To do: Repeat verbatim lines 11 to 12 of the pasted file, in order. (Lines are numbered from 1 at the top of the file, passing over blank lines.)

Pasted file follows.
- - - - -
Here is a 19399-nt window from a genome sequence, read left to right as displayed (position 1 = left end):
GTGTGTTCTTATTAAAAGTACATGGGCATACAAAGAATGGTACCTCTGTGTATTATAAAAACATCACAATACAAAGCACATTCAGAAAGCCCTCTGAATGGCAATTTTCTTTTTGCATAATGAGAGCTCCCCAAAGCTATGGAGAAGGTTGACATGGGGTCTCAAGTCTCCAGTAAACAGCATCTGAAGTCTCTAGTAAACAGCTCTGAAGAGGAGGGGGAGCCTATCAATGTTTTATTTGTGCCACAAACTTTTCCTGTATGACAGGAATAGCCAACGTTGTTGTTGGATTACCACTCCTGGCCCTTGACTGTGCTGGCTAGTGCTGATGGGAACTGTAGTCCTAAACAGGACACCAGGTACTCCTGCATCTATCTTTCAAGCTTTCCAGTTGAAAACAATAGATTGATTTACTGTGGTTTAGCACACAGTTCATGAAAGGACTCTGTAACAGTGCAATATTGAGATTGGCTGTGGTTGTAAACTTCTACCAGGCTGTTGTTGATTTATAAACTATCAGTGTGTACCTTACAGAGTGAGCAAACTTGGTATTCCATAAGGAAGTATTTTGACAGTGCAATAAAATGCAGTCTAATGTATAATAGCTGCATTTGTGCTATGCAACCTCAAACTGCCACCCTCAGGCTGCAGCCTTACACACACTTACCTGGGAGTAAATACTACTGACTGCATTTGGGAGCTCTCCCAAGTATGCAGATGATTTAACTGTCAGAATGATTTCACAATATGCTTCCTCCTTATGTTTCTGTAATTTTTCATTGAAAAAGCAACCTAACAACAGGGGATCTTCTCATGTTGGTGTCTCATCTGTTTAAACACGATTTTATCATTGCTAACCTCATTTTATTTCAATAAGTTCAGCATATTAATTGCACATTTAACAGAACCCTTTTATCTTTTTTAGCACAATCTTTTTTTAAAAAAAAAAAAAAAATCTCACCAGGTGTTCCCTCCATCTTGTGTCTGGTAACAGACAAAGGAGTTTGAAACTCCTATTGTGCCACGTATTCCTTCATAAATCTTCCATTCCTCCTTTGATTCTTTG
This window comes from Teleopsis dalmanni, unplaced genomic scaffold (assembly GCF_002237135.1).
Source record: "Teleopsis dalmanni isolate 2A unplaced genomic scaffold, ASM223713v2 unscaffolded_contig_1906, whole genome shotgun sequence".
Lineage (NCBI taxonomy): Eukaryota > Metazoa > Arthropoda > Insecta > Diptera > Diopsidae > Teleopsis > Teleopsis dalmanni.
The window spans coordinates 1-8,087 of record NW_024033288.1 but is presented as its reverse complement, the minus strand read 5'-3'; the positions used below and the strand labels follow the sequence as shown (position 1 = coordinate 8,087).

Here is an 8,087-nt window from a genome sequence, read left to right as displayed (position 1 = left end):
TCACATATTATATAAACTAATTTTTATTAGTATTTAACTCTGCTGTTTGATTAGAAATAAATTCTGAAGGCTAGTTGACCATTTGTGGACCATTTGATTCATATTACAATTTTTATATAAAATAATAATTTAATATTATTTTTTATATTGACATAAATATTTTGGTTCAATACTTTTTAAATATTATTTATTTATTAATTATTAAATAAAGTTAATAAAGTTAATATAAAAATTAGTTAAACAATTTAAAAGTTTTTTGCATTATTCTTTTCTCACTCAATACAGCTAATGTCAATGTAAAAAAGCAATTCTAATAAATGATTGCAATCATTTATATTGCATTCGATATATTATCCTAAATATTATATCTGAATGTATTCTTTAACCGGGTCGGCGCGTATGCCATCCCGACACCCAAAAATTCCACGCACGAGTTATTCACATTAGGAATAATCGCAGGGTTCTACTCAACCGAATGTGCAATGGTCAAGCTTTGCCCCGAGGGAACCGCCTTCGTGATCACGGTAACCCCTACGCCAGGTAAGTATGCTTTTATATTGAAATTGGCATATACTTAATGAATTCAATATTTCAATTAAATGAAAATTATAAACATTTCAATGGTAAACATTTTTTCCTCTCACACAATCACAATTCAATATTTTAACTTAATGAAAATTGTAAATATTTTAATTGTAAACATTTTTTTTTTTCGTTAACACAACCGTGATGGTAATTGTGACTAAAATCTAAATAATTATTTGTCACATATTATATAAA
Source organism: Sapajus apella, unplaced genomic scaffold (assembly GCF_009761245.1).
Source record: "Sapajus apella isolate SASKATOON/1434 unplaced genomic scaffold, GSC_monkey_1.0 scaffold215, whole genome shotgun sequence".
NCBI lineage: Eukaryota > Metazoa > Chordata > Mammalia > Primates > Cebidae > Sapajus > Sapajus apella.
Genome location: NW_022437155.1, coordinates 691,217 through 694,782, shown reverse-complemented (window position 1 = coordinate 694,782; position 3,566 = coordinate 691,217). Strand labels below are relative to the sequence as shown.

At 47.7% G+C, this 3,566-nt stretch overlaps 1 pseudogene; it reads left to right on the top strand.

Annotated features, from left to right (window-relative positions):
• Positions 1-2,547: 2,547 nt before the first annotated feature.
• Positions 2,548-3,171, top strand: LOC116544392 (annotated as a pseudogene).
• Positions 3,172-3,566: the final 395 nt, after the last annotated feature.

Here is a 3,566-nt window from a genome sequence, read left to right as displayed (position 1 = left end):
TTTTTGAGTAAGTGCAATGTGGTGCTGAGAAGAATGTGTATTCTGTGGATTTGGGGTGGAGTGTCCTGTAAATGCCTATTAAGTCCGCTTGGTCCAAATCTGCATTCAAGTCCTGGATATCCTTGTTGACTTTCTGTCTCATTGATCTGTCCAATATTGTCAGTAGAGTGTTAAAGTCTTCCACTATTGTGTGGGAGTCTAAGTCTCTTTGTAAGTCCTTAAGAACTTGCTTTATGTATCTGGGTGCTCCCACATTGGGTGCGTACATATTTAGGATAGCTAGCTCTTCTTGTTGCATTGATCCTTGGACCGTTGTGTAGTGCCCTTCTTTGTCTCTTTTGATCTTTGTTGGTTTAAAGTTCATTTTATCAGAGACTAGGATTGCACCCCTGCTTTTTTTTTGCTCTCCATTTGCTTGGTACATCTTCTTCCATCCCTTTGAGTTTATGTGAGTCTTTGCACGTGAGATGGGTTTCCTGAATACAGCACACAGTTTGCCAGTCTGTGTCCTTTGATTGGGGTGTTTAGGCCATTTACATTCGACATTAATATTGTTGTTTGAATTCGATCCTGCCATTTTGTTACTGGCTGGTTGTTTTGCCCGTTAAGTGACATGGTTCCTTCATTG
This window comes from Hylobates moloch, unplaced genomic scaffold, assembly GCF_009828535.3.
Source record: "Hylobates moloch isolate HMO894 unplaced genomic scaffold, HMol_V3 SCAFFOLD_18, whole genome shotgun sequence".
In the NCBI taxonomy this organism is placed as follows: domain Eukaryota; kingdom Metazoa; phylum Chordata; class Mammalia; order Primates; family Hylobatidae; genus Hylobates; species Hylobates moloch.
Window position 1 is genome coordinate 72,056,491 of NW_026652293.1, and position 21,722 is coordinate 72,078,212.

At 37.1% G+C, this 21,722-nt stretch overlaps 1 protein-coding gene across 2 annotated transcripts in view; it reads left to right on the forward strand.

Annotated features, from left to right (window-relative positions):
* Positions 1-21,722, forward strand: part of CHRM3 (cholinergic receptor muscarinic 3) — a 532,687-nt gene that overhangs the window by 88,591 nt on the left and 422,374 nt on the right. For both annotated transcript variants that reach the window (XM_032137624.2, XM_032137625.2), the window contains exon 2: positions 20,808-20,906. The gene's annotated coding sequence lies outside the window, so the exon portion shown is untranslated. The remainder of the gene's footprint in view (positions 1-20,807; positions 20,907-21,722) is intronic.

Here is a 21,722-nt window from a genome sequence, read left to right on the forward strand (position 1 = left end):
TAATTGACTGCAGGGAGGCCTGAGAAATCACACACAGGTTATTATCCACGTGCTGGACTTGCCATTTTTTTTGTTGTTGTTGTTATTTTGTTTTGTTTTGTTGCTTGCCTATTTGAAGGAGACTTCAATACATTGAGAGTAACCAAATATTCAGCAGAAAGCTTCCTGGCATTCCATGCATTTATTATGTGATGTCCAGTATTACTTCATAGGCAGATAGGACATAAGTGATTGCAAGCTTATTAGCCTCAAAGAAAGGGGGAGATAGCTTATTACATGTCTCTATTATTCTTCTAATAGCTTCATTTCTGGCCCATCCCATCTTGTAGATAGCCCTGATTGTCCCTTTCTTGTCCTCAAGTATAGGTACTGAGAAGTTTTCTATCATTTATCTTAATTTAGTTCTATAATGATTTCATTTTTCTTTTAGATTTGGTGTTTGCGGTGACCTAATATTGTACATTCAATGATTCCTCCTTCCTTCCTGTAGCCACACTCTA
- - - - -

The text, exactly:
NCBI lineage: Eukaryota > Metazoa > Chordata > Mammalia > Primates > Cebidae > Sapajus > Sapajus apella.
Genome location: NW_022437155.1, coordinates 691,217 through 694,782, shown reverse-complemented (window position 1 = coordinate 694,782; position 3,566 = coordinate 691,217). Strand labels below are relative to the sequence as shown.